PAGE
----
Anne de Villepoix

Christoph Draeger

19 Jan - 24 Feb 2006

"Voyages Apocalyptiques"

“I wouldn’t use art in an emergency” (Jenny Holzer)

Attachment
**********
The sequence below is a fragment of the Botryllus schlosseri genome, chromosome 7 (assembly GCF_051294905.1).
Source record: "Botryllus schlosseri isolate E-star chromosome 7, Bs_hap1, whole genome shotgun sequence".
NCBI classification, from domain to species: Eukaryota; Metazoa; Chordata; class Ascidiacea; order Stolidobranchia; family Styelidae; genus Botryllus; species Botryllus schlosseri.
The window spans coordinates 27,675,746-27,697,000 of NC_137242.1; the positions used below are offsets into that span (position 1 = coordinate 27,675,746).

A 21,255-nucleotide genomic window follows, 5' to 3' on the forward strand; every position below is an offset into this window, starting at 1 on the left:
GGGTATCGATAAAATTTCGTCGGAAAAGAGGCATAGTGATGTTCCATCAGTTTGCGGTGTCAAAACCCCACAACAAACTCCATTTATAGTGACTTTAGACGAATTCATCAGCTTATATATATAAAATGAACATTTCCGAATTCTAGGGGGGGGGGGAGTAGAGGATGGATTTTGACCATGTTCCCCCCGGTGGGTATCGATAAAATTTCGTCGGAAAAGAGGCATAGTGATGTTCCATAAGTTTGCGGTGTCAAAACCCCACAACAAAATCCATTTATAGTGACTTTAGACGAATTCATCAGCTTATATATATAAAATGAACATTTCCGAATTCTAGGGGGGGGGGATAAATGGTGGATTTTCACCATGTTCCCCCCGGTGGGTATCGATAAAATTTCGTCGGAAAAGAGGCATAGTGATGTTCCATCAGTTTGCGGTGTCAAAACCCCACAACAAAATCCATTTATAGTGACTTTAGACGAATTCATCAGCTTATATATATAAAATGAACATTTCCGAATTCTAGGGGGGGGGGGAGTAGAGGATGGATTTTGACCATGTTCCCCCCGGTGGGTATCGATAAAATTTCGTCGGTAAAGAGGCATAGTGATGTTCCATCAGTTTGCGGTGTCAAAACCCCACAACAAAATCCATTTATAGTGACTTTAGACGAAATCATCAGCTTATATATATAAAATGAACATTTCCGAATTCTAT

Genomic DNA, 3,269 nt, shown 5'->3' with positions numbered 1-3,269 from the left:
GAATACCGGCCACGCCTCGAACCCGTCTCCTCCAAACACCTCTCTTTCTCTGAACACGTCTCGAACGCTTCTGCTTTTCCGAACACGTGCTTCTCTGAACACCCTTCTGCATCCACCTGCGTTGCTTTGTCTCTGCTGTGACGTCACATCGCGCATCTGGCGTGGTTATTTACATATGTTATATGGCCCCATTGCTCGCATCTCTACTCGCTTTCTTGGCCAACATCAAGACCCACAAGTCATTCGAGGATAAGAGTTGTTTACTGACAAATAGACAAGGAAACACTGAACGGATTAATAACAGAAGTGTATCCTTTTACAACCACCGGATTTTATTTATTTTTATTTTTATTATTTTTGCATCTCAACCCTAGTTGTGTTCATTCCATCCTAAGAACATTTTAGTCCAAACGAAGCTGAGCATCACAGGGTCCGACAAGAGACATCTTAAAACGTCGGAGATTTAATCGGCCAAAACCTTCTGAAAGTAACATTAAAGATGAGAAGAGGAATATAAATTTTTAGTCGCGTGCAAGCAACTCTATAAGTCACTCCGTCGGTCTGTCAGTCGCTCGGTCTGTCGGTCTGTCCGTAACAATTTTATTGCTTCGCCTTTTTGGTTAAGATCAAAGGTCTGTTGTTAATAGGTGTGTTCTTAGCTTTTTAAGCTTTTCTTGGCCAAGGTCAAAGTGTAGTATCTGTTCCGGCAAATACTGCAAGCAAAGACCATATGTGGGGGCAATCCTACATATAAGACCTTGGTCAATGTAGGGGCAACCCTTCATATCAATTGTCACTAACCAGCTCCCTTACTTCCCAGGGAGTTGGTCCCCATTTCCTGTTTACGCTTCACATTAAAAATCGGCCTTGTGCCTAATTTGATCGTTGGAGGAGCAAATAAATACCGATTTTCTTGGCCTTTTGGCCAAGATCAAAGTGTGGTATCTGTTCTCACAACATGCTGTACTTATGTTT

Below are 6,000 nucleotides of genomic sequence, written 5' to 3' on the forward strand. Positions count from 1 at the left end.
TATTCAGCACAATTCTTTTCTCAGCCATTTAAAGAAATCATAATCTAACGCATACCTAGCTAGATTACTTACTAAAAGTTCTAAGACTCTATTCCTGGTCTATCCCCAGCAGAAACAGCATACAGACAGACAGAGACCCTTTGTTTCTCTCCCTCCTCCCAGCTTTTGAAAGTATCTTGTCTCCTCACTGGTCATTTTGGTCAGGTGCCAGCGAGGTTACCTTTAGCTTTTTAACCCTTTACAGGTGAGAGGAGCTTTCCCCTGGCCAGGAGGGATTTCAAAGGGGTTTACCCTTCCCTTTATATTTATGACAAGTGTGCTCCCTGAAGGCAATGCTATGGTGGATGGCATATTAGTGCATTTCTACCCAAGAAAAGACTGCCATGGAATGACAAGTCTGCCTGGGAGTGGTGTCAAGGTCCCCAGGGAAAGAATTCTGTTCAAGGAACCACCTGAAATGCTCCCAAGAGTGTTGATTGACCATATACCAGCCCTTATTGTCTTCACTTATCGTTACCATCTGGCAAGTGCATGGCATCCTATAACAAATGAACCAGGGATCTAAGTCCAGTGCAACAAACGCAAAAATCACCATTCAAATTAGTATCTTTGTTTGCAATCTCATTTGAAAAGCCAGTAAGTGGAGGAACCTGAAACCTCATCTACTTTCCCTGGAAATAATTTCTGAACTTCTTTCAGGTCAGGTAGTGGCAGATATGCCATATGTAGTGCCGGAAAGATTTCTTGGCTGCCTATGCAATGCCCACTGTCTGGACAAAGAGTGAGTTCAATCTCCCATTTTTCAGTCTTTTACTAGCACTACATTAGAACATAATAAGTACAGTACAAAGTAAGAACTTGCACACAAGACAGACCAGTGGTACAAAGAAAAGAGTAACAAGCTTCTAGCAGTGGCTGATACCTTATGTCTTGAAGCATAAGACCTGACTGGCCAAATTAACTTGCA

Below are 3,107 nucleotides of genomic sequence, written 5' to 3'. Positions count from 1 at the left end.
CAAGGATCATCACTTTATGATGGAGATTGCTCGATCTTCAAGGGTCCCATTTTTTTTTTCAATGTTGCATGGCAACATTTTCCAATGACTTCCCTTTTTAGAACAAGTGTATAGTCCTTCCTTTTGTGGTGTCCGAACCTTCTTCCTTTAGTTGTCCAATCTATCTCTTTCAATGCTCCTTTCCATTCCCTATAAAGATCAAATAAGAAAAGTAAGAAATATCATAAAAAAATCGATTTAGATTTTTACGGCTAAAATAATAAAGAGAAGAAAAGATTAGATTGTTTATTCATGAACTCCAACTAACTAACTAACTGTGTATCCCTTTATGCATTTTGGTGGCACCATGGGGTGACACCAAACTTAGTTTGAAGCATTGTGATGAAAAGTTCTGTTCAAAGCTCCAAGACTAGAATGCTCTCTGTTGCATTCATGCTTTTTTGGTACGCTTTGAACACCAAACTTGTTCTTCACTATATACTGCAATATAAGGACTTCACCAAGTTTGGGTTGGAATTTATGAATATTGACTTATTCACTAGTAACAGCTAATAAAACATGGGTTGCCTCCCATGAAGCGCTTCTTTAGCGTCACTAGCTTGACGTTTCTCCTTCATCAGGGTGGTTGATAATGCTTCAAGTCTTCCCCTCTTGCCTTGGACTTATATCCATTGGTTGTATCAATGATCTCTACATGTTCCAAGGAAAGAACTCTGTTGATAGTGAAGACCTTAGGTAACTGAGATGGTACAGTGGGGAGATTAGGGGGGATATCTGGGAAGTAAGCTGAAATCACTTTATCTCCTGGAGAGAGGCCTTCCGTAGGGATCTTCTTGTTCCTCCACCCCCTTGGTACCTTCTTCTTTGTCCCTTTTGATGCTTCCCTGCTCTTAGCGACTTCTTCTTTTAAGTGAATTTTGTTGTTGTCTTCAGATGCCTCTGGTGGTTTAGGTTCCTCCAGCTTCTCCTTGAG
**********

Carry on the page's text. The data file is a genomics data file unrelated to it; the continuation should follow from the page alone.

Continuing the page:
For the past decade Christoph Draeger, who lives and works in New York, and who is currently in a 8-months residency in London, has documented and commented on both natural and manufactured disasters. Unlike many of its art-historical predecessors, Draeger’s work deconstructs images that have been widely and sometimes indelibly etched into the collective consciousness, by presenting their subjects in unexpected ways. Draeger approaches the multi-dimensional subject matter of disaster through strategies such as re-enacting action or thriller films. He creates photographs, video installations, and complex gallery environments that replicate ruinous sites, destroyed houses, or burned trailer parks, all involving a resounding critique of the preponderance of the mass-media sound byte.In Draeger’s work, the mechanics of medial construction and reception are often exposed from a perspective of detached irony and satire. Morbid events such as catastrophes are, of course, intrinsically medial: faithful to the journalistic motto that only bad news is good news, natural catastrophes (earthquakes, erupting volcanoes, floods, etc.) and human ones (atomic bombs, car accidents, murder, robbery, riots, etc.) generate much higher ratings and greater coverage than any other issues. In addition, catastrophes are unforeseen negative events, which take place very quickly and therefore do not accommodate the gradual emergence of visuals. There are pictures before and after a catastrophe, but the event itself is elusive.